Saturday, October 3, 2015

Gift Sewing

 Every year I make some little gifts to put in family and friends' stockings.
This year I've picked these patterns:
Hot holders in cute fabrics
The hot holders are great. I made one for my sister and she loves it.

Tuesday, June 30, 2015

King George I: Party Planning Visionary

Handel with King George I, on the first occasion of The Water Music
Picture via Wikipedia
Please enjoy my essay on King George I and the Water Music, published today on The Toast.

Friday, June 19, 2015

Sewing As Political Protest

"You just can't sew a Russian flag while wearing a prisoner's uniform in the middle of Moscow," the deputy chief of police explained to us when we got to the station. "Our country is not a concentration camp or ghetto, but everything has its limits. Sew at home. Are you even certified to sew a Russian flag? Are you even a qualified seamstress?"
"Actually, yes," I said. "I sewed police uniforms for two years, pants like the ones you're wearing. Comfortable, I hope?"
"The fabric is a little tight," complained the deputy. "Hot."

Tuesday, June 2, 2015

Cat Aliases, Or the Science of Cat Naming

Book Cover: Old Possum's Book of Practical Cats by T.S.Eliot. His work on the subject of cat naming broke new ground in the field.
  Anyone who has ever known a cat knows that cats don't always come when we call them. We may mistakenly think that our cats are either arrogant or stupid, but the truth may be that they're using, albeit clumsily, B.F. Skinner’s conditioning methods to teach us to stop calling them by dumb people-given names. They might consider names like “Smokey” or “Whiskers” as just their aliases - their nom de la maison, so to speak. They do not recognize these as their “names”. They are like Miranda Priestley, their attitude being: “Bore someone else with your problems, human.”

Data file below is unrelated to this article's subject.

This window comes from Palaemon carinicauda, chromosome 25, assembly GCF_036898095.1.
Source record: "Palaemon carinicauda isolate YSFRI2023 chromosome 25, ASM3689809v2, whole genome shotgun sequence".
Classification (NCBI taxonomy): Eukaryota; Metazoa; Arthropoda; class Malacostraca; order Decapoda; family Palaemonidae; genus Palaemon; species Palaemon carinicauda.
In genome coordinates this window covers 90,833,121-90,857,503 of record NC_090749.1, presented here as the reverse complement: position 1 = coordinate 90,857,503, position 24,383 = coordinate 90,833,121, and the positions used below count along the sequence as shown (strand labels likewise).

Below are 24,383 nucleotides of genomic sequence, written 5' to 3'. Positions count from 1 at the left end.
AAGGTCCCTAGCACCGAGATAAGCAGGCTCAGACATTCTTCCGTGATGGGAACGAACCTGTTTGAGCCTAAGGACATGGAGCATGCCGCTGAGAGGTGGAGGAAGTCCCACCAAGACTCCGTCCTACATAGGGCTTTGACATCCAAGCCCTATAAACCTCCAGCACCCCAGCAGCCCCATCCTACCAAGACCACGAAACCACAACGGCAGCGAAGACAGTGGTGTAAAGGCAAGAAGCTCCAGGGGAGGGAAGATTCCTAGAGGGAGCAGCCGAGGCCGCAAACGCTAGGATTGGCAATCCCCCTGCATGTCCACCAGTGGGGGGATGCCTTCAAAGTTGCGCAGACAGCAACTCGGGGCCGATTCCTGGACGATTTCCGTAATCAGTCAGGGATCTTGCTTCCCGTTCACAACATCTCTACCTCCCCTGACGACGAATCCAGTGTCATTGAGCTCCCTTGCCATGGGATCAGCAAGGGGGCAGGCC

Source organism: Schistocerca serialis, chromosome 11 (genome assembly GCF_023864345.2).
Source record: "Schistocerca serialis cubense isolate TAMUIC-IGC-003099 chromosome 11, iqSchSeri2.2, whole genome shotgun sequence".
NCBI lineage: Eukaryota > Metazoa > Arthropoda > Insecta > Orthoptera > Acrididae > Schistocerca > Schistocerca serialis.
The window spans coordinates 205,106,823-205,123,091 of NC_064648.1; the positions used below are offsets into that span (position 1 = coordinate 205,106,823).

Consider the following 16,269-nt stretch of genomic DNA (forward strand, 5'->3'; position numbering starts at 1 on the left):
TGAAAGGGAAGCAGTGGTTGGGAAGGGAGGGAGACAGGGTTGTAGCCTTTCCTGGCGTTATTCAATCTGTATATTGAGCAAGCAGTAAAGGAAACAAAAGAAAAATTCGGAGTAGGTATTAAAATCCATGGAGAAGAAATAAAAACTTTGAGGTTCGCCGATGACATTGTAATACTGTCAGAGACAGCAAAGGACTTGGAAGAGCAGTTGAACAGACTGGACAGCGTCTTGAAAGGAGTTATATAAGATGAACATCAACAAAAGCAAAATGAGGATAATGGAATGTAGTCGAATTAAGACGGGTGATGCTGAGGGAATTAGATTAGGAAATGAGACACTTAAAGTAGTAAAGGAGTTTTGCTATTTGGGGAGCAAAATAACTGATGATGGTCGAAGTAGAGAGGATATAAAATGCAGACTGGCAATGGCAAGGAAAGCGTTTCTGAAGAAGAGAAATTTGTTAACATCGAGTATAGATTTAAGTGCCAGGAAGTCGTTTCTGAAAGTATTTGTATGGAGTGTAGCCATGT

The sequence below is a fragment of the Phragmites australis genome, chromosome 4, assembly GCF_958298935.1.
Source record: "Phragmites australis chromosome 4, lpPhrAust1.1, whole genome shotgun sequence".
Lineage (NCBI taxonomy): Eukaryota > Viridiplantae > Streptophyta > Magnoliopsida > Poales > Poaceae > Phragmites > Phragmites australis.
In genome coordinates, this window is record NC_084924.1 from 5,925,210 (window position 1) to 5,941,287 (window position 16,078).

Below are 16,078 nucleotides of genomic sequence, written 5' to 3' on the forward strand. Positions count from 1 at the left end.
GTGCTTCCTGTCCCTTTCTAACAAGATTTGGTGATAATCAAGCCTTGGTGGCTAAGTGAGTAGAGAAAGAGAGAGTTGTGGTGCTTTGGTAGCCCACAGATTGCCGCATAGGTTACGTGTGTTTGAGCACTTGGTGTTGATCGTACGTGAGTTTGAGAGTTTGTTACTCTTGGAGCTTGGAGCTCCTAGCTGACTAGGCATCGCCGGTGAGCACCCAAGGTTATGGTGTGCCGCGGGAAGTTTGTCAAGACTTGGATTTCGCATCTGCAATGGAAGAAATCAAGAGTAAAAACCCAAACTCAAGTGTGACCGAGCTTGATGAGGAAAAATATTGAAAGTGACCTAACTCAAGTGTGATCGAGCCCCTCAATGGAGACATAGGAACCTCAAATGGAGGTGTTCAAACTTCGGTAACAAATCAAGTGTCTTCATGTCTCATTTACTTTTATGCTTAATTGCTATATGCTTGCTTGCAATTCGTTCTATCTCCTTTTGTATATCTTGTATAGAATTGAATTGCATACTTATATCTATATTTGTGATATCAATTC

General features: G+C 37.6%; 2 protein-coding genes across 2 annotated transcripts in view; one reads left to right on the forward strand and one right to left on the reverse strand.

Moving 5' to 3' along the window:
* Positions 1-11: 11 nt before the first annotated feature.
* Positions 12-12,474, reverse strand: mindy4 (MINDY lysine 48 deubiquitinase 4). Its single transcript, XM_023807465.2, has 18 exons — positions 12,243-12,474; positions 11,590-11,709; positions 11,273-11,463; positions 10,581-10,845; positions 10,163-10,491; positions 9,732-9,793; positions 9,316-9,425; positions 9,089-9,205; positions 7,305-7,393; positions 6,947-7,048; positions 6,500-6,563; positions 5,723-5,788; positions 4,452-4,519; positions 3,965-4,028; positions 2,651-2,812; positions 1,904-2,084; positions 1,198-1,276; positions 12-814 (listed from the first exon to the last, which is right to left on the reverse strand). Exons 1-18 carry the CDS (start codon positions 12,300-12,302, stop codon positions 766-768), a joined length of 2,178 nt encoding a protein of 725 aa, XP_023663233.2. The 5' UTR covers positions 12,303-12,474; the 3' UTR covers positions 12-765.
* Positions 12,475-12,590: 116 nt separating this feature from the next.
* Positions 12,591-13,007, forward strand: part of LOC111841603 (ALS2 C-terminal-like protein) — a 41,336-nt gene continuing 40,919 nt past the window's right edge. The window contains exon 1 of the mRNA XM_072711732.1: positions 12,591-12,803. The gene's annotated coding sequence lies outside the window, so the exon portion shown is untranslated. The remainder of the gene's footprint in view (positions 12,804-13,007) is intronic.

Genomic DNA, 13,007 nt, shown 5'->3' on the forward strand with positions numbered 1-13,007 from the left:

Korean Painting: Cat with Chrysanthemums (ignoring humans)
  Some might say that cat names and behavior are a frivolous subject, but no less an exalted personage than T.S. Eliot has written extensively the importance of Cat Naming:

 “Naming of Cats is a difficult matter,
It isn't just one of your holiday games
You may think at first I'm as mad as a hatter
When I tell you, a cat must have THREE DIFFERENT NAMES”

Eliot was a pioneer in the field of cat naming, and his work on this important subject inspired the play Cats, to the delight and/or dismay of many. It’s been a neglected but now newly important issue for modern science and we would do well to give it the heightened scrutiny our modern age requires. 
Cats on the Roof Goya 1786-1787, reenacting a scene from Cats
  I’m not a scientist myself, but I trained to do scientific research in college. But more importantly, my family has always had cats. I come from a long line of cat-loving people, and we always took the business of naming our cats (actually the giving of cat aliases seriously.) No simple “Socks” for us; we had cats named after my brother’s second grade teacher (Mrs. Stewart; both the cat and the woman had eyes of that lovely golden hazel color) and cats named for their specific personality. We had a particularly naughty white cat named “Billy Bother”, which is a name so awesome in retrospect that I think it should be the title of a children’s picture book. My college companion cat was a handsome all black shorthair named Monty Python. We take cat names seriously in my family, as we all should.